There’s a certain irony when Elaine Stritch sings the lyrics of Stephen Sondheim’s “I’m Still Here” from the musical Follies: “Good times and bum times, I’ve seen them all and, my dear, I’m still here.”
Yes, Stritch has, indeed, seen it all — a show business career that has spanned over half a century, Broadway and film credits to boot, a drinking problem, Tony and Emmy Awards, dates with JFK and Marlon Brando, and a vicious case of diabetes. Yet, the emotional and masterfully crafted documentary Elaine Stritch: Shoot Me, which plays at Ritz at the Bourse for a limited engagement through March, highlights the one role Stritch hasn’t been able to adequately prepare for: the end of her life.
The then 87-year old Stritch opens the film, directed by Chiemi Karasawa, by summarizing how she views herself: “I’ve got a certain amount of fame. I’ve got money. I wish I could drive; then I’d really be a fucking menace.” This is typical Stritch humor, a brash and self-degrading spark that ultimately hides a great many of her insecurities and anxieties. The film profiles Stritch’s career, her utter need for perfection, and what appears to drive her every waking moment: the desire for the audience to embrace her as a performer. Despite her numerous career accolades, the film makes clear that Stritch still doesn’t believe she’s really “made it.”
Aging, however, has made Stritch’s personality all the more pronounced — in a series of heartbreaking and almost painful scenes, the filmmakers capture her rehearsals for an upcoming cabaret engagement at her home, the Carlyle Hotel in New York City. She is unable to remember the lyrics to her most signature songs, much to her complete devastation. Never before have I seen Stritch so bare and stripped of her show business brashness; even her utterly candid Tony and Emmy-winning one-woman show At Liberty doesn’t compare.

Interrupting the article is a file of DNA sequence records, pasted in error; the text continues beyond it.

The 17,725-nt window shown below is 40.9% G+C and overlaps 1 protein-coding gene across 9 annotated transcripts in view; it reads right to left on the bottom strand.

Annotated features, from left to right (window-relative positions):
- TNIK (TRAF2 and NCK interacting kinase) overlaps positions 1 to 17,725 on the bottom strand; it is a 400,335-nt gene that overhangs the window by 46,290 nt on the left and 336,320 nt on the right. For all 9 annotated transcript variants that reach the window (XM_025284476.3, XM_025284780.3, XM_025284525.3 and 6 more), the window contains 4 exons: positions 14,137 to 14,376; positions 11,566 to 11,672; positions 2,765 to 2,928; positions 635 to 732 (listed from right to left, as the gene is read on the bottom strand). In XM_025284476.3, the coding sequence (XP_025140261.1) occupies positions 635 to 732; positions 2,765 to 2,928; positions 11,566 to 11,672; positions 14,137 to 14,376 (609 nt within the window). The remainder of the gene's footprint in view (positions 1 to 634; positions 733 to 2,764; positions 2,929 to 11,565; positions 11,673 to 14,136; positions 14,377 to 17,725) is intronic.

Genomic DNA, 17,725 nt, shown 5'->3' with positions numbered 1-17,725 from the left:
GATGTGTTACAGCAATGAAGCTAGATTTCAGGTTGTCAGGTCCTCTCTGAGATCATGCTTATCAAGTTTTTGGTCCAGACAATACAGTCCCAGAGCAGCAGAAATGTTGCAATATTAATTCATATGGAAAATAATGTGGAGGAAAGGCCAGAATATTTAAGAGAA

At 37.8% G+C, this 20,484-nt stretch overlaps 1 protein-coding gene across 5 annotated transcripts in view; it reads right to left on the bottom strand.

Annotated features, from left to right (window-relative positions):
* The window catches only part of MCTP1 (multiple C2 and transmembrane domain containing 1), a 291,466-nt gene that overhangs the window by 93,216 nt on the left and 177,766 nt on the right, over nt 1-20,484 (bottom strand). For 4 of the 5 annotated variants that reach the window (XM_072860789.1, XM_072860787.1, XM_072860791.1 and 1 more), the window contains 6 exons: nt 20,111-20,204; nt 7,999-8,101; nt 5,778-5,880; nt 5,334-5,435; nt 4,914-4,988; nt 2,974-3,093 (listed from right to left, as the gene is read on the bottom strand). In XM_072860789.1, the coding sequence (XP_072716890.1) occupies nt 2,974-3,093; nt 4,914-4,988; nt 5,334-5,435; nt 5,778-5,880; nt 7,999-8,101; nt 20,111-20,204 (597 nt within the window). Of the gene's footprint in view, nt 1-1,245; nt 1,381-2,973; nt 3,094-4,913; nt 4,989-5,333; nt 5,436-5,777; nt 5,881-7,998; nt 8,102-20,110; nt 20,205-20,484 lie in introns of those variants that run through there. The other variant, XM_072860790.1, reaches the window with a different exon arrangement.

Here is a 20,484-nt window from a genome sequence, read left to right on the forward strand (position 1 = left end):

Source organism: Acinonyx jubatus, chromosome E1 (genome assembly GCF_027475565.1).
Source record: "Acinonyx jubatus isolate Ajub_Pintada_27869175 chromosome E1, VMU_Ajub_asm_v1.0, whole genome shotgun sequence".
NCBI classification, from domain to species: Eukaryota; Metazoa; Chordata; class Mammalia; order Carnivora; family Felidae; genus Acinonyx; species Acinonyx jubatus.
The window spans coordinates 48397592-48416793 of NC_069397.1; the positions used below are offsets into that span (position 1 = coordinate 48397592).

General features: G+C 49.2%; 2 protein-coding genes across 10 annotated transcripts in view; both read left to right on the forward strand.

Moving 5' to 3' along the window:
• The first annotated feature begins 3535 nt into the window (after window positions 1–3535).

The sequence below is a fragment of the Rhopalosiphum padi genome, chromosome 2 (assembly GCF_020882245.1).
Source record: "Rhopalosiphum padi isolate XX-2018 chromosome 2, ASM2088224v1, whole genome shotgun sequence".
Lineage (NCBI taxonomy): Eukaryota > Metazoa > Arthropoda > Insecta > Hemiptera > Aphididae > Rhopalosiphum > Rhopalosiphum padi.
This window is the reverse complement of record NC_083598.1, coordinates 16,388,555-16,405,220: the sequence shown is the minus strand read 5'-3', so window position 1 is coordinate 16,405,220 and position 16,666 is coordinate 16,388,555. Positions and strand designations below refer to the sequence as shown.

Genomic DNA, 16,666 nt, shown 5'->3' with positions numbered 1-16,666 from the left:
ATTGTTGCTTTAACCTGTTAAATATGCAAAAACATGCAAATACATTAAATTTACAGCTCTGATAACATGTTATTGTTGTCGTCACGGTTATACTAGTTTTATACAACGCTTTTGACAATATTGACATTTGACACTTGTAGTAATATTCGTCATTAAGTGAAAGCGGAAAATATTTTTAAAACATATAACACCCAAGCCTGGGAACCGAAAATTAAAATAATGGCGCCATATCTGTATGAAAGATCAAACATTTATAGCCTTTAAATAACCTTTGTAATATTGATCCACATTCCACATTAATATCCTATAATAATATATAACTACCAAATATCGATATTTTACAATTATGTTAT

A life-long alcoholic, Stritch kicked the habit for several decades, but, as the documentary explores, she’s taken to drinking two cosmos a day, mostly in the confines of her tiny Manhattan abode at the Carlyle. The juxtaposition of Stritch’s huge show business personality is compared with the smallness of how she views herself. One of the most moving scenes is when she visits the Stella Adler Studio of Acting, where school directors are dedicating a rehearsal space in Stritch’s honor. The school associates are shocked to find that Stritch rejects the initial studio, a large, airy, well-appointed room, because it is “too big.” They take her from studio to studio until she selects what appears to be a small, disheveled, poorly furnished space — “it’s enough,” she says.
Of course, we learn other things about Stritch — she claims in 1963, when she was appearing on Broadway in Who’s Afraid of Virginia Woolf?, her co-star delivered a line of dialogue so emotionally powerful, she had an orgasm — her first.
That humor is masterfully weaved in and out of the film with the more poignant argument that time is quickly running out for the performer. In fact, it can’t be denied that Stritch, now 89, has taken a turn for the worse — in most promotional interviews for the film, she’s seen in a wheelchair, a far cry from the song-and-dance woman she has been her entire life.
When asked about her death in the film, Stritch replies, “I just pray that I can be at least amusing.” If that’s her only concern, I have a feeling she’s got nothing to worry about.
Check out our other reviews of films playing now in Philadelphia: